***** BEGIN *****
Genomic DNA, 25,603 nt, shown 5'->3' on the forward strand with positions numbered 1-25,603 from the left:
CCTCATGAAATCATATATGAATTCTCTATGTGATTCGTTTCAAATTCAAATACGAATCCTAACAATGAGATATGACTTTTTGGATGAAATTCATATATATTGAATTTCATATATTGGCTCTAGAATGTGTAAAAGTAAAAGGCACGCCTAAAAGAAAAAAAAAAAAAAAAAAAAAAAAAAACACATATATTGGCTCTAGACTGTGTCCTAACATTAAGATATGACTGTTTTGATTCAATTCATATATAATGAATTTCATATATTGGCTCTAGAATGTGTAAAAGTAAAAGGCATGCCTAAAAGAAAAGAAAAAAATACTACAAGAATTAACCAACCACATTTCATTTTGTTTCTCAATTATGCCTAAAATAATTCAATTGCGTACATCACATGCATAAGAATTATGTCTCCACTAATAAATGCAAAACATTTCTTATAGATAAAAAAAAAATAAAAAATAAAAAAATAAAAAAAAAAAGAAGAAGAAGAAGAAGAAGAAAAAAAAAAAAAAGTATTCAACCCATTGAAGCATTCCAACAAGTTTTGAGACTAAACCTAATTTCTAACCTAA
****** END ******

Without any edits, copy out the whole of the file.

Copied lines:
Genomic DNA, 25,603 nt, shown 5'->3' on the forward strand with positions numbered 1-25,603 from the left:
CCTCATGAAATCATATATGAATTCTCTATGTGATTCGTTTCAAATTCAAATACGAATCCTAACAATGAGATATGACTTTTTGGATGAAATTCATATATATTGAATTTCATATATTGGCTCTAGAATGTGTAAAAGTAAAAGGCACGCCTAAAAGAAAAAAAAAAAAAAAAAAAAAAAAAAACACATATATTGGCTCTAGACTGTGTCCTAACATTAAGATATGACTGTTTTGATTCAATTCATATATAATGAATTTCATATATTGGCTCTAGAATGTGTAAAAGTAAAAGGCATGCCTAAAAGAAAAGAAAAAAATACTACAAGAATTAACCAACCACATTTCATTTTGTTTCTCAATTATGCCTAAAATAATTCAATTGCGTACATCACATGCATAAGAATTATGTCTCCACTAATAAATGCAAAACATTTCTTATAGATAAAAAAAAAATAAAAAATAAAAAAATAAAAAAAAAAAGAAGAAGAAGAAGAAGAAGAAAAAAAAAAAAAAGTATTCAACCCATTGAAGCATTCCAACAAGTTTTGAGACTAAACCTAATTTCTAACCTAA